If you look at a map of the London Metropolitan Green Belt (LMGB), you will see that the constituency of Reigate marks its northerly edge where it borders Croydon, Sutton and Epsom and Ewell and its southerly edge where it borders Horley and Crawley.
It is, therefore, a crucial section of the Green Belt that surrounds London and prevents urban sprawl from London to Brighton. Its dilution would have long-term implications for the entire concept of a green belt around London and the benefits that this brings to society locally.
We are currently living through a period when the LMGB is under more threat than it has been since its inception, due to the imperative to build new homes and failures in the planning system which put unreasonable pressures on local authorities to provide new homes whilst developers have ‘land banked’ sites for development in anticipation of rising property prices as they restrict supply. The number of Green Belt sites around London under threat from development has more than doubled over the past year, according to the analysis produced by the London Green Belt Council.
In response to this serious threat to our local environment, in partnership with the London Green Belt Council (LGBC) and the Campaign for the Protection of Rural England (CPRE), I have recently set up a London Green Belt All Party Parliamentary Group (APPG). The Group will develop policy thinking to influence the debate on housing and planning policy, with the objective of protecting the capital’s Green Belt and achieving sustainable development.
This is not because I do not agree that the properly planned building of new homes is necessary to fulfil the needs of a growing population, but because pushing local authorities to permanently encroach upon the Green Belt does not allow for the sustainable development of the type and density of affordable homes we need. In the Green Belt land is more expensive and it is much more lucrative for developers to build expensive four or five bedroom detached houses in large ‘garden village’ type developments than to explore options for smaller scale ‘brown-field’ or ‘infill’ developments containing a mixture of contained affordable and high-end housing that do not despoil green spaces.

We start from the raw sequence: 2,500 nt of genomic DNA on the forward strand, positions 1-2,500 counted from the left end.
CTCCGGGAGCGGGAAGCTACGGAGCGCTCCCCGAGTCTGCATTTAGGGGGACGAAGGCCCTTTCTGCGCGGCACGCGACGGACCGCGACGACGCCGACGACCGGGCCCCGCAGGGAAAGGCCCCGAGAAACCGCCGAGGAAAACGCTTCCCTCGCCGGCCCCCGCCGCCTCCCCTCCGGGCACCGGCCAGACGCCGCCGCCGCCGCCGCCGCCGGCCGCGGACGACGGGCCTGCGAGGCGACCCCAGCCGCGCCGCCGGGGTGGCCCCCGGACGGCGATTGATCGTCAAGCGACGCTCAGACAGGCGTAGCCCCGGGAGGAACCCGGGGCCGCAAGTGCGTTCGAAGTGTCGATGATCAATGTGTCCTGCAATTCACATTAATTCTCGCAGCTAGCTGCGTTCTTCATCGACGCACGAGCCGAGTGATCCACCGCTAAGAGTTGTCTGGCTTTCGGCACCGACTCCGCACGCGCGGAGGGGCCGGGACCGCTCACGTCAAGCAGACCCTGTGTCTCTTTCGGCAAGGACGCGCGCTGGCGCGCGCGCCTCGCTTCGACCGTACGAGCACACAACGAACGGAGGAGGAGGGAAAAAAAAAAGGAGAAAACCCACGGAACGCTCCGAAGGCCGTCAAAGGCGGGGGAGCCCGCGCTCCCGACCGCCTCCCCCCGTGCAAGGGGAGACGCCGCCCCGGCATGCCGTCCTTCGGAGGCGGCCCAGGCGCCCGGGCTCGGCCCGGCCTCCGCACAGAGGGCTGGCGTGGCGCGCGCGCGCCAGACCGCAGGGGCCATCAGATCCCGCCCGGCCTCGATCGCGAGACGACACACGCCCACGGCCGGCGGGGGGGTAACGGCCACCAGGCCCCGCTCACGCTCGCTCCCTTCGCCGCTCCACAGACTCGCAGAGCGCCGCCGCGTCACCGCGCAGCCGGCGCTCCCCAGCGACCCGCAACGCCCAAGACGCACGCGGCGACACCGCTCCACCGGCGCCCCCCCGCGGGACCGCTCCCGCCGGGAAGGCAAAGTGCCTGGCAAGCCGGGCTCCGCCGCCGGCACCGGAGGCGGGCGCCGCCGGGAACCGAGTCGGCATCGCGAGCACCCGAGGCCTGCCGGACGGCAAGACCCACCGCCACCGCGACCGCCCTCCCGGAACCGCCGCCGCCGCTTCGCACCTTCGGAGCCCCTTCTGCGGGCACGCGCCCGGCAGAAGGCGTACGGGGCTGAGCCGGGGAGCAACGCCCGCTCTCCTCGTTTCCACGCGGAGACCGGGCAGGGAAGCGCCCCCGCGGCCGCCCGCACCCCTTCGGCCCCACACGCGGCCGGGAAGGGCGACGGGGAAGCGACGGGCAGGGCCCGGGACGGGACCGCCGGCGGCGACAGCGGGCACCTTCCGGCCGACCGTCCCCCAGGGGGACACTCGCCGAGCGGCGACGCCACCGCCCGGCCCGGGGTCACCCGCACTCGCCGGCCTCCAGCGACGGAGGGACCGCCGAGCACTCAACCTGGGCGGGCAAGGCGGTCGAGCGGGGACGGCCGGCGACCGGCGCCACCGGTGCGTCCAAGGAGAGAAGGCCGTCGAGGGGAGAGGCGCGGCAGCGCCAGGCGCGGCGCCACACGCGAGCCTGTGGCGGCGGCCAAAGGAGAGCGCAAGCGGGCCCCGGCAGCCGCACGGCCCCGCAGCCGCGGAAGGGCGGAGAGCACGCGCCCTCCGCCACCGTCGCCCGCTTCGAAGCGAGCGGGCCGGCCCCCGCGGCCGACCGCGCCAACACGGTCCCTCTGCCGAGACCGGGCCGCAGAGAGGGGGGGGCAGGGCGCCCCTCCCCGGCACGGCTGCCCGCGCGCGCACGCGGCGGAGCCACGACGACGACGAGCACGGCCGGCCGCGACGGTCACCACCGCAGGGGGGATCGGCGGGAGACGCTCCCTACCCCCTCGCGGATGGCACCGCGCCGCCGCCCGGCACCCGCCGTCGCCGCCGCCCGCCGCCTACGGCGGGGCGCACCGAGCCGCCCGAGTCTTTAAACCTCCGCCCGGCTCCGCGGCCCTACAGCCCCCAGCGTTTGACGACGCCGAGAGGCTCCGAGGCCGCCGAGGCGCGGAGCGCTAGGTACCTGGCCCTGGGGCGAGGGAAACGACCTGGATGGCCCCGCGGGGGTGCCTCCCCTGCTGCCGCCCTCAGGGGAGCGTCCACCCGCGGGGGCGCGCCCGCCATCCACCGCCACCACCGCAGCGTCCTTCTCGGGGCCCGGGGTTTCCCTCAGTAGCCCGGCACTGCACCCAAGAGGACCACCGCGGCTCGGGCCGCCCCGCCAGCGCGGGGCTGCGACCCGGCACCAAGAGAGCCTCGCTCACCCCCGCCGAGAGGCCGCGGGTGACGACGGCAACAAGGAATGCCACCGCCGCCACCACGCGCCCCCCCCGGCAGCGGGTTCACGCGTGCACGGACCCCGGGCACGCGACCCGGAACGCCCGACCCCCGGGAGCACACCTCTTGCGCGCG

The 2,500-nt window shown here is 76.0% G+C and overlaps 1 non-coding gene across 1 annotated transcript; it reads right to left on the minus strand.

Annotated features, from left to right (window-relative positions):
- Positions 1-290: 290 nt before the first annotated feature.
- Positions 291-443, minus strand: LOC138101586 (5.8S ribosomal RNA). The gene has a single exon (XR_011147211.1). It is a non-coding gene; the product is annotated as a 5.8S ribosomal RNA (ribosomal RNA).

I strongly believe that we urgently need to review our approach to housing policy across the region and the new APPG will inform the debate and develop recommendations for Green Belt-friendly planning policy.
It is also important for the APPG to raise the protection of the Green Belt as a planning priority, a position from which it has fallen in recent years, despite policy statements paying lip-service to its continued importance. The reality is that a complete re-think of planning policy and the property development market is required, driven by local need, and local circumstances, with protection of the Green Belt, and the benefits it provides to residents in and around London, at its heart.
|Letter to Secretary of State for the Department for Communities & Local Government - Response to Consultation||447.26 KB|